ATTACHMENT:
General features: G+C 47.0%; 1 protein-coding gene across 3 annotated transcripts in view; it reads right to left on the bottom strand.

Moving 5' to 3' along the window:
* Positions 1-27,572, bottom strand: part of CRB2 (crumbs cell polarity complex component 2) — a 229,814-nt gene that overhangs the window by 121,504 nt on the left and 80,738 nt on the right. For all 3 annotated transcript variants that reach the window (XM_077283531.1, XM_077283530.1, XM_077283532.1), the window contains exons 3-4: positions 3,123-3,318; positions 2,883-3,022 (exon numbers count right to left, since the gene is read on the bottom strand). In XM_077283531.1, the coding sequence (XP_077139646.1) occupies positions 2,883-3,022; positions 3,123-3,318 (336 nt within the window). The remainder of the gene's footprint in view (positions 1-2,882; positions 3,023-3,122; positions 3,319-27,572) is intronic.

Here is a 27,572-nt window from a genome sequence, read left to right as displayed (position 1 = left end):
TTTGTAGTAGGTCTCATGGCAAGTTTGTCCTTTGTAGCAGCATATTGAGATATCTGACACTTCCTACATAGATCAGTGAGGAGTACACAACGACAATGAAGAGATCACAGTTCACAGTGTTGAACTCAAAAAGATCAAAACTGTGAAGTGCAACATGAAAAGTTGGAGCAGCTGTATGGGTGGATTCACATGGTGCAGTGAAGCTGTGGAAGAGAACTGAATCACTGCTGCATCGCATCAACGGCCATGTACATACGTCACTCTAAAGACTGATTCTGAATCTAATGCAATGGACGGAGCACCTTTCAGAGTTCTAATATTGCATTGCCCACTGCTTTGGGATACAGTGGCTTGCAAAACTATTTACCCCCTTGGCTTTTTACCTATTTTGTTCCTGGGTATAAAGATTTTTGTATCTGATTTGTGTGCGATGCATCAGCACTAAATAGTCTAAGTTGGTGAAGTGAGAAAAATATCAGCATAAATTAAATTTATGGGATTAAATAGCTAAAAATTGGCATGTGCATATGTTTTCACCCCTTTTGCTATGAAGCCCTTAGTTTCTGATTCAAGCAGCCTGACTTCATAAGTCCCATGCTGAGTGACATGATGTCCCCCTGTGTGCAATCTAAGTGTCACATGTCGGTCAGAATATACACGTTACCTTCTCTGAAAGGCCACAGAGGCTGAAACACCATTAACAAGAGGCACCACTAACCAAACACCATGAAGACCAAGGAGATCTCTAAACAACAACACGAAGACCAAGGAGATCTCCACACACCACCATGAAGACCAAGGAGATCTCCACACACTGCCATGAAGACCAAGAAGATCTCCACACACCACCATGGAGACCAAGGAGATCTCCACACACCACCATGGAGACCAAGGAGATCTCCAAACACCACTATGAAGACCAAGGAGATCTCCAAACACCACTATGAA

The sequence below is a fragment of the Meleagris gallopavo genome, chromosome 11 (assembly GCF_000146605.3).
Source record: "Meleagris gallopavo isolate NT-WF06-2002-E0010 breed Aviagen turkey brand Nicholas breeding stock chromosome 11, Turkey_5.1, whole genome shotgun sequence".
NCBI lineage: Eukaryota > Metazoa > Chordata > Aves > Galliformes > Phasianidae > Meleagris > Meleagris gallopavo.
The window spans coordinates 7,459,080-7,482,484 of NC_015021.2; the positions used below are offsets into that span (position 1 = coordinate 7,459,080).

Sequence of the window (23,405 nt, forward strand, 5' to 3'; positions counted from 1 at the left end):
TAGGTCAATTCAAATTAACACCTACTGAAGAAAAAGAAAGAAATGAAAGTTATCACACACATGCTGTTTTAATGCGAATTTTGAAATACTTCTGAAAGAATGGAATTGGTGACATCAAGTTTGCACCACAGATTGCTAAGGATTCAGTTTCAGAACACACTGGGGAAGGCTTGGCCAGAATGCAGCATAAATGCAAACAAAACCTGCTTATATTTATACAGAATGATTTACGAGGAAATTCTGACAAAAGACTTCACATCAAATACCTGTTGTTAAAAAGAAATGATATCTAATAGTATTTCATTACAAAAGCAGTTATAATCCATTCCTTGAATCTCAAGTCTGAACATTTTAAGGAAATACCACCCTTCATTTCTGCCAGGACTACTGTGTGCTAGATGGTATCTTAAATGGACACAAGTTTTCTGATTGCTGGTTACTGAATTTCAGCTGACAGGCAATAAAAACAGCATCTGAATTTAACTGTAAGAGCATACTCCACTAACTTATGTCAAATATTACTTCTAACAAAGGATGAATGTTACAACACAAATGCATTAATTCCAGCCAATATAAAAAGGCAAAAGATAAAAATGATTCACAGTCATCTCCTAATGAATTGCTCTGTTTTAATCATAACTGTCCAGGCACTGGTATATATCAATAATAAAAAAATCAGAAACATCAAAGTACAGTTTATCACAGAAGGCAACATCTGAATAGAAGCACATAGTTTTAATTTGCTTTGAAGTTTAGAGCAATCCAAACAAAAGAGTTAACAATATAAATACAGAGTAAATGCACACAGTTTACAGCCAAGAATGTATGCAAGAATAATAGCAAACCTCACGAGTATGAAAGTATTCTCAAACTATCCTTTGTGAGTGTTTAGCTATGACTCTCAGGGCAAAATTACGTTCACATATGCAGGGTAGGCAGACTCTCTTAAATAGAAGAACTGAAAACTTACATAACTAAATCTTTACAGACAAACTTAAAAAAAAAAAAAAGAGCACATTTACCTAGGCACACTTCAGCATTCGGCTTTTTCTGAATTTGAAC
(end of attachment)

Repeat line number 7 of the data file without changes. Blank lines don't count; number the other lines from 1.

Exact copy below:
Source record: "Meleagris gallopavo isolate NT-WF06-2002-E0010 breed Aviagen turkey brand Nicholas breeding stock chromosome 11, Turkey_5.1, whole genome shotgun sequence".